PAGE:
A god is any omnipotent and omniscient intelligence.
God (in Abrahamic religions) is the only omnipotent and omniscient intelligence, who also created the universe.
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Re: God is... or ____ is

Postby Woegjiub » Wed Aug 26, 2009 3:36 am UTC

a god is a construction of humanity, made to "explain" mysteries, and dispel the fear of death (I find immortality a much more terrifying premise TBH).

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Re: God is... or ____ is

Postby Iv » Wed Aug 26, 2009 7:38 am UTC

duckshirt wrote:
Iv wrote:God is also Jesus, who is a man but not a man
What do you mean 'not a man?' Jesus is a man, but not a mortal man.

I mean the whole arianism mess : http://en.wikipedia.org/wiki/Arianism
I also mean that Jesus is supposed to have a different will than God the Father despite being the same person http://en.wikipedia.org/wiki/Trinity#Go ... ee_persons
duckshirt wrote:He is eternal and died and revived. During that day and a half that he was dead, it is said he descended to Hell, but he never ceased to exist.

I quite know that the miracle of Jesus resurrection is a central dogma of catholic faith, it must not blind us to the fact that saying "he died for our sins" is a bit nonsensical when you know he resurrected afterwards, being God and all that stuff. Ok, this one is more a strain put on the definition of "death" than a paradox.
duckshirt wrote:He is one, in three forms.

He is one substance, three persons, two wills. With no definitions of what a substance, a person or a will is. It uses in fact variable definitions to accommodate for all situation when the concept of Trinity appears to contradict itself.
duckshirt wrote:The harder part is when people say nonsense and then place "God can" in front of it (e.g., "God can dig a hole so deep that even he can't get out.").
How is this nonsense ? I can dig a hole so deep that I can't even get out. Note that this one is not an argument against God, it is an argument against absolute omnipotence. It is a reasoning that is common in logic : to determinate if P is true, assume P true and try to find a paradoxical situation caused by P. In logics, we assume P true. In theology, we call it a miracle that can face paradoxes.

My position on the definition of god is that it is so imprecise that a believer could well find out that an atheist believes in the same absolute : god's will is non-discernablefrom the work of yet-to-be discovered physics laws. So, its will is impenetrable. Before Newton some people said that angels were pushing planets in the sky in order to make them go around. After Newton we know it is gravity. Where is a definition that state that Gravity can't be an angel of God ?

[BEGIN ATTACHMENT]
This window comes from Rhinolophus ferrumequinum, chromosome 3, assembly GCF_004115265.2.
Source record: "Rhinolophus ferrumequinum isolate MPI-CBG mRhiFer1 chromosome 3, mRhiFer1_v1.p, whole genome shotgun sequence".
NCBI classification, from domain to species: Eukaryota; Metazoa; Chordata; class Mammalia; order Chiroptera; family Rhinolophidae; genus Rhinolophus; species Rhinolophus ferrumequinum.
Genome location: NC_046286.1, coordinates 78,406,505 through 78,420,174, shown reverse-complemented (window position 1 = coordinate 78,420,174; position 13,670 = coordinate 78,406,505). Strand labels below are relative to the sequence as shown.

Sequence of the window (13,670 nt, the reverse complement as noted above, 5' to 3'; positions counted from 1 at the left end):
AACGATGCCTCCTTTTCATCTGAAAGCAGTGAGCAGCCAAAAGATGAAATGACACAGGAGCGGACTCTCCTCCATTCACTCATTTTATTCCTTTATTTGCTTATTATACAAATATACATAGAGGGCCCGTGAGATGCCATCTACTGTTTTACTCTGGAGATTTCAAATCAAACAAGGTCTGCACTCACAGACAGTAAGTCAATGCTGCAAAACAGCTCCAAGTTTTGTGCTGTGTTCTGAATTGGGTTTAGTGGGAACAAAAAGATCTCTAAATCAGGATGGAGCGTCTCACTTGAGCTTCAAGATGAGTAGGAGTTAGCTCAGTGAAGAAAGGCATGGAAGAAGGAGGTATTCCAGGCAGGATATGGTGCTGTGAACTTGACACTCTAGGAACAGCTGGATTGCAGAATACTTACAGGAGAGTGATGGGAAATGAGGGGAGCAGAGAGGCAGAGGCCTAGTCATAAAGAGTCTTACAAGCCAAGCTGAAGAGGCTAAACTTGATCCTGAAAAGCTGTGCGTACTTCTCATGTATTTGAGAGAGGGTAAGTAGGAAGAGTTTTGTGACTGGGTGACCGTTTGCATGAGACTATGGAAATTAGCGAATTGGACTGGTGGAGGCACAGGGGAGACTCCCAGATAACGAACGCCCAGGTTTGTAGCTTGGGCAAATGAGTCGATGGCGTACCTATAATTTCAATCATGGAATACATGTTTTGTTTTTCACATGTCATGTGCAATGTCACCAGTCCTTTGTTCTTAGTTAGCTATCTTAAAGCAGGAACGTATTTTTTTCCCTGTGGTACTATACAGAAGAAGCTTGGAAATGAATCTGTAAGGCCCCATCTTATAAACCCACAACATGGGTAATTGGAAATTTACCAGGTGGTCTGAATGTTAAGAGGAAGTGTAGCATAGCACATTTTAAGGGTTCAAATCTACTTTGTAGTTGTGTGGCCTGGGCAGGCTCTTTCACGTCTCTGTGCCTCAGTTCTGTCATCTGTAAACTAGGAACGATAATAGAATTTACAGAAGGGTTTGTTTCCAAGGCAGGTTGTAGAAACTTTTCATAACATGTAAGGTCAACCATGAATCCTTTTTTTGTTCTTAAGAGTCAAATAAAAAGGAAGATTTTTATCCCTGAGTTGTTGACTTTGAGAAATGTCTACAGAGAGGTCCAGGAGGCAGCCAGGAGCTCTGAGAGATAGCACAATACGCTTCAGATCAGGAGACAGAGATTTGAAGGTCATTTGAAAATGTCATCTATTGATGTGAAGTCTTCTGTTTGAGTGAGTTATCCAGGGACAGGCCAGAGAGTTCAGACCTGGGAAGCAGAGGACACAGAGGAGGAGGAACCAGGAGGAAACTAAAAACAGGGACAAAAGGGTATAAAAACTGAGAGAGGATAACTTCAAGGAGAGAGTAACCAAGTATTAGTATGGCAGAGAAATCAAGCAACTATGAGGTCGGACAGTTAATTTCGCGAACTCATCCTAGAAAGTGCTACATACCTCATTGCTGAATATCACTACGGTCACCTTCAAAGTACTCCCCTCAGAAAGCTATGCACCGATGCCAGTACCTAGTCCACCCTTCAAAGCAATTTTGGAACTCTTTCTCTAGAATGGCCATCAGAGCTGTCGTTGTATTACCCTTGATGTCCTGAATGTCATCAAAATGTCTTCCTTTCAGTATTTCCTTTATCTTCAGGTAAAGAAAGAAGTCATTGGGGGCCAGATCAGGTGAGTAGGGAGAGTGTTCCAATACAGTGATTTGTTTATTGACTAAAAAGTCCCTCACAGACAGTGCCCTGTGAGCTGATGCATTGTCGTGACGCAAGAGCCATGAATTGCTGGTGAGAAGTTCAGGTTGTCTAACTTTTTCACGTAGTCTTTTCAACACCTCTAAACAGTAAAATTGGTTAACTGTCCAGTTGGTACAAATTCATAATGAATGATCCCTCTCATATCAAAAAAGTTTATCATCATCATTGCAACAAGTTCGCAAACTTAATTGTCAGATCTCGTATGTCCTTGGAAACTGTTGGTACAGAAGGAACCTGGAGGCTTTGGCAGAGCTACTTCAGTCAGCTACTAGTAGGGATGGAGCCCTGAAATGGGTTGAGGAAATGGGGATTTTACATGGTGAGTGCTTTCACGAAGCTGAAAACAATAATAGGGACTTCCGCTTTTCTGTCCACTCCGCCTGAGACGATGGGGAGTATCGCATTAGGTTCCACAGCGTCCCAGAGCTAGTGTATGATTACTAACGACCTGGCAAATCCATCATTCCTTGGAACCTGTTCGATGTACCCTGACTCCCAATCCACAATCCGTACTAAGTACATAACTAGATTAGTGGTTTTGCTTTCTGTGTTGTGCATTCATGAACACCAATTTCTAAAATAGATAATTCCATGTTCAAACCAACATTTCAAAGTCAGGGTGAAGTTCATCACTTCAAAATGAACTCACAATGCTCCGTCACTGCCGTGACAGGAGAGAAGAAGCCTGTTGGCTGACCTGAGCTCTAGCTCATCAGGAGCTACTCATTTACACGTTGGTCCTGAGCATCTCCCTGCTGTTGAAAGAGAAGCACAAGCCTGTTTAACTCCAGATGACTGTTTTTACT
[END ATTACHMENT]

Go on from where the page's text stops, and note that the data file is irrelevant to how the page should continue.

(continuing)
EDIT: corrected the quote mess
Last edited by Iv on Wed Aug 26, 2009 1:41 pm UTC, edited 2 times in total.

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Re: God is... or ____ is

Postby BeerBottle » Wed Aug 26, 2009 11:54 am UTC

Translation of Quran 112 wrote:He is the one and only God
God upon whom all else depends
He does not beget, neither is He begotten
And none are comparable to Him.

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Re: God is... or ____ is

Postby kingofdreams » Wed Aug 26, 2009 2:26 pm UTC

good point Iv, god as the immutable laws of physics (in b4 the laws of physics aren't immutable), or at least his hand shows as such.
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Re: God is... or ____ is

Postby MoghLiechty2 » Wed Aug 26, 2009 4:59 pm UTC

Iv wrote:He is one substance, three persons, two wills. With no definitions of what a substance, a person or a will is. It uses in fact variable definitions to accommodate for all situation when the concept of Trinity appears to contradict itself.

The trinity is like an N-dimensional set projected homogeneously onto 3 different subsets Mi of N by functions Fi. This is a generalization of my more simple analogy, which is that the Trinity is like a floating vase in a corner with a shadow on both walls and the floor.

Nobody would argue that the fact that the projections (the shadows) look differently is a contradiction on the reality of the vase. In fact, the true nature of the vase is only discernible by somebody living in 3-Dimensional Euclidean space. However, each individual attribute (a function within dimension D, over which N operates) is discernible in the projected spaces Mi if the homogeneous projection Fi doesn't collapse D into 0. This means that some attributes of God aren't discernible from the particular projected space, but that doesn't mean that God's revealed form in that projected space is any less of God. It's a limitation on the space that God is operating in (more specifically, the means of discerning God in that space), not on God himself. Thus, a contradiction would only be evident if the same attribute in the same dimension D was projected, and is discernibly different, in Mi for multiple i.

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Re: God is... or ____ is

Postby IcarusRising » Wed Aug 26, 2009 8:57 pm UTC